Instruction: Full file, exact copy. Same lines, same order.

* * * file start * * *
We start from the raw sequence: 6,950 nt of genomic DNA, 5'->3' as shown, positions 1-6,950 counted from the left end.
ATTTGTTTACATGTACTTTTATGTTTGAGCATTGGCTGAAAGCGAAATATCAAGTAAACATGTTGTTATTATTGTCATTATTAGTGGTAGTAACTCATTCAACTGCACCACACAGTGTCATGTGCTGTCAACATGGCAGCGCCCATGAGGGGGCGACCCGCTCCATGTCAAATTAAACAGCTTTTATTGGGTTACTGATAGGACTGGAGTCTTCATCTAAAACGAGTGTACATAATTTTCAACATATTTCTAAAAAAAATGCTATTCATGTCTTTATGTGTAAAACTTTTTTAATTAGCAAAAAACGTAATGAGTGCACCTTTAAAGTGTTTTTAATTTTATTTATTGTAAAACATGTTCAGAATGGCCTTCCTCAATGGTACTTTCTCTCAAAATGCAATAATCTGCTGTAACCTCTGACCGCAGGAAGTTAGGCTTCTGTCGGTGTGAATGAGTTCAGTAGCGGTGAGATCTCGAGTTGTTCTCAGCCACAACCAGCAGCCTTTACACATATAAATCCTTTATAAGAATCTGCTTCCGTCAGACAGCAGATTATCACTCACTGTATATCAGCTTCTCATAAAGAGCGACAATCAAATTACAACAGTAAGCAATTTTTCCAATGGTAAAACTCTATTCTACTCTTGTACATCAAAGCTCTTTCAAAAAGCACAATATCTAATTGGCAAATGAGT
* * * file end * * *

We start from the raw sequence: 6,950 nt of genomic DNA, 5'->3' as shown, positions 1-6,950 counted from the left end.
ATTTGTTTACATGTACTTTTATGTTTGAGCATTGGCTGAAAGCGAAATATCAAGTAAACATGTTGTTATTATTGTCATTATTAGTGGTAGTAACTCATTCAACTGCACCACACAGTGTCATGTGCTGTCAACATGGCAGCGCCCATGAGGGGGCGACCCGCTCCATGTCAAATTAAACAGCTTTTATTGGGTTACTGATAGGACTGGAGTCTTCATCTAAAACGAGTGTACATAATTTTCAACATATTTCTAAAAAAAATGCTATTCATGTCTTTATGTGTAAAACTTTTTTAATTAGCAAAAAACGTAATGAGTGCACCTTTAAAGTGTTTTTAATTTTATTTATTGTAAAACATGTTCAGAATGGCCTTCCTCAATGGTACTTTCTCTCAAAATGCAATAATCTGCTGTAACCTCTGACCGCAGGAAGTTAGGCTTCTGTCGGTGTGAATGAGTTCAGTAGCGGTGAGATCTCGAGTTGTTCTCAGCCACAACCAGCAGCCTTTACACATATAAATCCTTTATAAGAATCTGCTTCCGTCAGACAGCAGATTATCACTCACTGTATATCAGCTTCTCATAAAGAGCGACAATCAAATTACAACAGTAAGCAATTTTTCCAATGGTAAAACTCTATTCTACTCTTGTACATCAAAGCTCTTTCAAAAAGCACAATATCTAATTGGCAAATGAGT